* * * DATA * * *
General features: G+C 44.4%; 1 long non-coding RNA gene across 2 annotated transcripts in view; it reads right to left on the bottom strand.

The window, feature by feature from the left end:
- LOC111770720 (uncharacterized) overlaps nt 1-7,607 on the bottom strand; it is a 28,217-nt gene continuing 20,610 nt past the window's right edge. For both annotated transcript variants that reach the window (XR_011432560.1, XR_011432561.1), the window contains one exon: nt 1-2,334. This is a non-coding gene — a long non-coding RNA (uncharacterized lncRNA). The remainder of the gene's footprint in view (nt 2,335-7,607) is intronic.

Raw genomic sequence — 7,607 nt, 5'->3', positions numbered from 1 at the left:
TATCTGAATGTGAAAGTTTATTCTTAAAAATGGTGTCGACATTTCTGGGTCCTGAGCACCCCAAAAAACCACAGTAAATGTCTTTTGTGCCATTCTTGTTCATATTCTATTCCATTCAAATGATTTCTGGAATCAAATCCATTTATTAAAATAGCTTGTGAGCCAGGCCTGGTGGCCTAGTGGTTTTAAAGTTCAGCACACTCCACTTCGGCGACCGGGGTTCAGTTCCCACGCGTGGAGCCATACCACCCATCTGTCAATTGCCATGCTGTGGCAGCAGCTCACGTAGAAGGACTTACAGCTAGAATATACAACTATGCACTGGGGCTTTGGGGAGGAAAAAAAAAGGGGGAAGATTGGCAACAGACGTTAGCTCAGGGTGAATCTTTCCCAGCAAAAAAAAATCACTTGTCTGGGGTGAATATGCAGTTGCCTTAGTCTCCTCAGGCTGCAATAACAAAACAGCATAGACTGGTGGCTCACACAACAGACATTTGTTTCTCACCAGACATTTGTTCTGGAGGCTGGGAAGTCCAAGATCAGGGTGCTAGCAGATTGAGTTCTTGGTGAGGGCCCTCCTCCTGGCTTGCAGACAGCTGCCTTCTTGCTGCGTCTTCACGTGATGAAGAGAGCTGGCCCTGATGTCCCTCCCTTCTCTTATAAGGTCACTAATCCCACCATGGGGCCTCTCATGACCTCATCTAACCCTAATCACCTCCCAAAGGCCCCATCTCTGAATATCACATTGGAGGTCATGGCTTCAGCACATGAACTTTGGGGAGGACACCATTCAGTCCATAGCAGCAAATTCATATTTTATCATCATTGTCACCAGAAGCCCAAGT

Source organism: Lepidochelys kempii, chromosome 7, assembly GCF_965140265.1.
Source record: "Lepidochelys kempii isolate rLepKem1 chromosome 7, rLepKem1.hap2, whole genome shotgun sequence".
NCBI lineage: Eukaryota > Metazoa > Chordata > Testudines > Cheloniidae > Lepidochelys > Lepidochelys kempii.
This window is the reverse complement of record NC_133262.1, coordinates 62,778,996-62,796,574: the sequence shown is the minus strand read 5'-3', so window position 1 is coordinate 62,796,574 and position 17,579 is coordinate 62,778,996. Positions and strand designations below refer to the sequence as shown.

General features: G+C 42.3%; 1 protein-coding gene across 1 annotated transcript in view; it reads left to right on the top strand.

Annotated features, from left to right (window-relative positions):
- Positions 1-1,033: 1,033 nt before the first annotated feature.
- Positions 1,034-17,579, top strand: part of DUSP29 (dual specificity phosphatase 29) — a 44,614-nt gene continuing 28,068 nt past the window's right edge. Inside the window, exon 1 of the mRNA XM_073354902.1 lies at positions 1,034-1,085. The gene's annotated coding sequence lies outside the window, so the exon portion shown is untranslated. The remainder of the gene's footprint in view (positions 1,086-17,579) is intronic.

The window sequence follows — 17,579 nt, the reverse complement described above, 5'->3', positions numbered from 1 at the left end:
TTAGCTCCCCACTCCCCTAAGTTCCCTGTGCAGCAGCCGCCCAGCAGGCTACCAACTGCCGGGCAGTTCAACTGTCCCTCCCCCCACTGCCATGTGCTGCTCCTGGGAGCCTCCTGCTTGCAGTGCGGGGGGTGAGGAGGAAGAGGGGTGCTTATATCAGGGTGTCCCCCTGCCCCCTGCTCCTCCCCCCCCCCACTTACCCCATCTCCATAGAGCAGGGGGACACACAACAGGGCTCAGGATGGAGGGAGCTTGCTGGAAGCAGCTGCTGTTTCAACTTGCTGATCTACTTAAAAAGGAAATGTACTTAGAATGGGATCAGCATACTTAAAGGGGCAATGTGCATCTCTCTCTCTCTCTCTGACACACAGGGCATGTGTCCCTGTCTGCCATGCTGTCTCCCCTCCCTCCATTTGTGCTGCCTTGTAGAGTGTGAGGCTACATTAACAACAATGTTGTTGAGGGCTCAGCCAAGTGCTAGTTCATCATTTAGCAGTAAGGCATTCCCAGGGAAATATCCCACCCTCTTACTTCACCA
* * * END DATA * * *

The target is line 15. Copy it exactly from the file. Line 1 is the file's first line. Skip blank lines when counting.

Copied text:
TTAGCTCCCCACTCCCCTAAGTTCCCTGTGCAGCAGCCGCCCAGCAGGCTACCAACTGCCGGGCAGTTCAACTGTCCCTCCCCCCACTGCCATGTGCTGCTCCTGGGAGCCTCCTGCTTGCAGTGCGGGGGGTGAGGAGGAAGAGGGGTGCTTATATCAGGGTGTCCCCCTGCCCCCTGCTCCTCCCCCCCCCCACTTACCCCATCTCCATAGAGCAGGGGGACACACAACAGGGCTCAGGATGGAGGGAGCTTGCTGGAAGCAGCTGCTGTTTCAACTTGCTGATCTACTTAAAAAGGAAATGTACTTAGAATGGGATCAGCATACTTAAAGGGGCAATGTGCATCTCTCTCTCTCTCTCTGACACACAGGGCATGTGTCCCTGTCTGCCATGCTGTCTCCCCTCCCTCCATTTGTGCTGCCTTGTAGAGTGTGAGGCTACATTAACAACAATGTTGTTGAGGGCTCAGCCAAGTGCTAGTTCATCATTTAGCAGTAAGGCATTCCCAGGGAAATATCCCACCCTCTTACTTCACCA